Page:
Sensational would seem to be a good word to describe Princess Cruises’ new 100,000-ton, 2,600-passenger ship to be introduced in 1997.
But sensational does not necessarily equate premium or luxury cruising. It will be up to Princess to keep its promise that the new world’s largest passenger ship ever will be both bigger and better.
In the meantime, Princess is getting all the extra attention that comes with building the first ship over 100,000 tons.
Economies of Scale
Lord Sterling, Chairman of P&O, parent company to Princess Cruises and P&O Cruises, said recently that the two were P&O’s most consistently profitable divisions. P&O is clearly set to continue on that course.
While Princess President Peter Ratcliffe would not reveal how much improved economies of scale the new ship would afford, carrying more passengers on one hull is clearly more efficient than carrying fewer passengers, while burning the same amount of fuel and paying the same number of seamen. The only cost aspect that would go up would be the hotel staff.
In building costs, Princess achieves a tremendous gain in economies of scale by sheer size. While the Regal Princess was built at an approximate cost per berth of $187,500, the new ship will be built at a cost per berth of approximately $153,846.
Moreover, if marine and technical operating costs remain basically the same for the new ship as for the Regal Princess, the ship will instead have 1,000 more passengers on board paying perhaps an average of $150 per day net, that is, $150,000 more per day, or more than $1 million more per cruise. This is hypothetical, of course, but illustrates the gains to be made by building at a lower cost per berth and carrying more passengers.
“We see advantage in size. It is part of our strategy,” said Ratcliffe.
Princess’ new ship will not only be large, it will also be spacious. According to Ratcliffe, the new 100,000-ton ship will offer 40 percent more public space than the 70,000-ton Regal Princess which is already a spacious ship.
The ship is the larger of the two vessels announced last February. (Princess now has three vessels under construction and/or contract at Fincantieri: the 70.000-ton Sun Princess. scheduled to enter service in 1995: a sister ship, scheduled to enter service in 1996; and the 100,000-ton ship, also scheduled to enter service in 1996.)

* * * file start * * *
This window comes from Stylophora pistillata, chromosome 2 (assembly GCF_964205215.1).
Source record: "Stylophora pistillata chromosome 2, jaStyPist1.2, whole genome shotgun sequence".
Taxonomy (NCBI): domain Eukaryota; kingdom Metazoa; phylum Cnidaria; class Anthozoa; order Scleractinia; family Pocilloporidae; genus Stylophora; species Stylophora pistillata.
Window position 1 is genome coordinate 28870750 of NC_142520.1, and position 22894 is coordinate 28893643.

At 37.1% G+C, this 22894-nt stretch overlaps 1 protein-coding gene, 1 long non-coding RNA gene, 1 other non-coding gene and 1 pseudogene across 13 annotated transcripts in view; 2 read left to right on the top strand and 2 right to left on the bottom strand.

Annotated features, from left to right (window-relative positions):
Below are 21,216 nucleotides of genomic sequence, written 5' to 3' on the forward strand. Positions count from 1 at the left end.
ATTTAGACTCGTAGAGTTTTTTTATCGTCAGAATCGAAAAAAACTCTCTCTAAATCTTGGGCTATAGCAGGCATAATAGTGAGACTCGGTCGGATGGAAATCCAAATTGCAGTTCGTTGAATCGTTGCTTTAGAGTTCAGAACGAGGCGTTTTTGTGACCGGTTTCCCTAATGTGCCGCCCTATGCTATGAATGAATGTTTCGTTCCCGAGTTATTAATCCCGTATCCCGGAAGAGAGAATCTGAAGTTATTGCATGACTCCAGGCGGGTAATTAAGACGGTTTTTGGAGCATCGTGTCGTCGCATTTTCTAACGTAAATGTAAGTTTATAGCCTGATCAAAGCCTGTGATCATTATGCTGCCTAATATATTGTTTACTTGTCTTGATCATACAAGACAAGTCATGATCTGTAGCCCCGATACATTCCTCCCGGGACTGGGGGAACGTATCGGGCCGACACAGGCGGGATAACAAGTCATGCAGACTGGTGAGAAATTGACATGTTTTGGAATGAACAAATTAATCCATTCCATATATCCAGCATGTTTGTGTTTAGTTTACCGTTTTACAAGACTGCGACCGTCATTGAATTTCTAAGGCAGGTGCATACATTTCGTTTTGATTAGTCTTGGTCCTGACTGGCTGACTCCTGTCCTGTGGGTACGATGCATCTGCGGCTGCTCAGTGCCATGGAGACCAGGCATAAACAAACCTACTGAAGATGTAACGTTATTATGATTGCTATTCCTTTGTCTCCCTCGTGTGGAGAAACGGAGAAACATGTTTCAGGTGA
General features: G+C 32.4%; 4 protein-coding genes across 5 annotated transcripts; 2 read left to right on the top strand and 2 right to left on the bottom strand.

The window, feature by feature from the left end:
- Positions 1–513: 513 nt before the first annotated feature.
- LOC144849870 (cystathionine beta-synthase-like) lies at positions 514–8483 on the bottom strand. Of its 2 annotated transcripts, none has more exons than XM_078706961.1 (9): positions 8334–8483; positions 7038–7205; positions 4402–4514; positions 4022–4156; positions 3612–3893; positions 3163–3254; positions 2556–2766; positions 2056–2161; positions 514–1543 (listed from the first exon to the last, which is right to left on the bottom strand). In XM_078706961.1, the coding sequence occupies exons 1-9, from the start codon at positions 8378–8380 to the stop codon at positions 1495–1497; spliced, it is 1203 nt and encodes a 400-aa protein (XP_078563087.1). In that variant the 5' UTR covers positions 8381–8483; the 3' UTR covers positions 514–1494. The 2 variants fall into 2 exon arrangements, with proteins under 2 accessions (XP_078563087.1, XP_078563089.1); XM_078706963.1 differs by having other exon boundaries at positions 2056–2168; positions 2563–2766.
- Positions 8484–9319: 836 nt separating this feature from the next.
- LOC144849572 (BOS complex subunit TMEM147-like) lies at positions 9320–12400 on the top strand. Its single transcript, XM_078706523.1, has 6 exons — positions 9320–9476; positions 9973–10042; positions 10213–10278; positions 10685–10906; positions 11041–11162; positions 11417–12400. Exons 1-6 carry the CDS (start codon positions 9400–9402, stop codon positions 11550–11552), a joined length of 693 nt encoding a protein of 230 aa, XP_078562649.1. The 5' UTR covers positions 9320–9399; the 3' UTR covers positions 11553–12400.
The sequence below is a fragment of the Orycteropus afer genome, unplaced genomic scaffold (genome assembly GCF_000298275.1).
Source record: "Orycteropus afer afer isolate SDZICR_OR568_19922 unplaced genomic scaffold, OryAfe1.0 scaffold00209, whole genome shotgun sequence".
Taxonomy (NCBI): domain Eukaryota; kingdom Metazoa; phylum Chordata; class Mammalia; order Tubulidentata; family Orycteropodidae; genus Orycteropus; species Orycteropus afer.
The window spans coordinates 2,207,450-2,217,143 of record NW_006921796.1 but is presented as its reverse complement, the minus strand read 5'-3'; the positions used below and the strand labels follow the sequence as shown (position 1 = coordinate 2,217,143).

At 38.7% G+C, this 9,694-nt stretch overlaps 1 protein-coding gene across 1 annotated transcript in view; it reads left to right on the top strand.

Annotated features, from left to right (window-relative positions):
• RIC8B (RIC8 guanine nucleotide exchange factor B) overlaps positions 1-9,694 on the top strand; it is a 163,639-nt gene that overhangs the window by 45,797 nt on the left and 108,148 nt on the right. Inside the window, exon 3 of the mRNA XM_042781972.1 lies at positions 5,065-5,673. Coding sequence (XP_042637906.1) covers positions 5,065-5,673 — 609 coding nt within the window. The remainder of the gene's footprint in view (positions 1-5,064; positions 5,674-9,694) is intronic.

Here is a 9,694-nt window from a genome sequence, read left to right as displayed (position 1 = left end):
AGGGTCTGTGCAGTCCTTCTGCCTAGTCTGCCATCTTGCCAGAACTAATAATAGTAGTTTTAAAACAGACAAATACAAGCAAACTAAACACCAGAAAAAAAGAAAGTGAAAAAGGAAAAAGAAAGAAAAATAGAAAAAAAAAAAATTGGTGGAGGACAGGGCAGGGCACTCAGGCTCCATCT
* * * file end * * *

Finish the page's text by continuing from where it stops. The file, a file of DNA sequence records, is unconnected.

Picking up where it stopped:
The ship became 100,000 tons “as we finalized the design,” said Ratcliffe. “We decided that a ship of 100,000 tons allows us to provide unparalleled space and amenities for the passengers.”
The vessel will feature three show lounges, each giving passengers a different after-dinner entertainment option.
There will also be three different dining rooms, each serving no more than 500 passengers in two seatings. Two integrated galleys will serve the three dining rooms.
Also featured will be an entire deck of suites, 750 cabins with verandas and five swimming pools.
Among other firsts is a “virtual reality theater” which will incorporate interactive technology such as a golf driving range that will allow passengers to “play” some of the world’s best known courses.
The ship will also have a retractable “magradome” enclosing the upper pool area in air conditioned comfort when the weather is inclement, and a spectacular nightclub positioned astern 15 decks above sea level accessible only by a moving, glass-enclosed walkway.
Ratcliffe added that “the ship’s large passenger space ratio of 38 and its high crew to passenger complement will be key factors in providing an upscale experience for passengers in the Princess tradition.”
The diesel-electric powered ship will be 935 feet long, with a beam of 118 feet and a draft of 26 feet. The cruising speed will be 22.5 knots.
The new ship will sail seven-day cruises from Fort Lauderdale year-round offering Eastern and Western Caribbean itineraries.
Third Largest Line
At the moment, Princess is the fourth largest cruise line in the North American market. Worldwide, however, the combination of Princess and P&O Cruises, gives P&O the third largest cruise operation in the world, according to Ratcliffe.
P&O Cruises operates the Canberra and Sea Princess in the European market and the Fair Star in Australia. In 1995, a new ship, the 67.000-ton, 1.950-passenger Oriana, will join P&O’s European fleet. The 1995 four-ship fleet will have a total of 5,520 berths and an estimated annual capacity of approximately 200.000 passengers.
In North America, Princess Cruises operates 10 ships with 12,550 berths and will have an estimated passenger capacity of approximately 430,000 in 1994.
In 1995 and 1996, Princess will see a 70 percent increase in its annual capacity from 430.000 to 750,000 passengers and 13 ships with 18,950 berths which will make Princess the third largest operator in North America.
The combined Princess and P&O fleets will then approach the one million passengers a year mark.
In addition, Princess also has an option for a second 100,000-ton ship.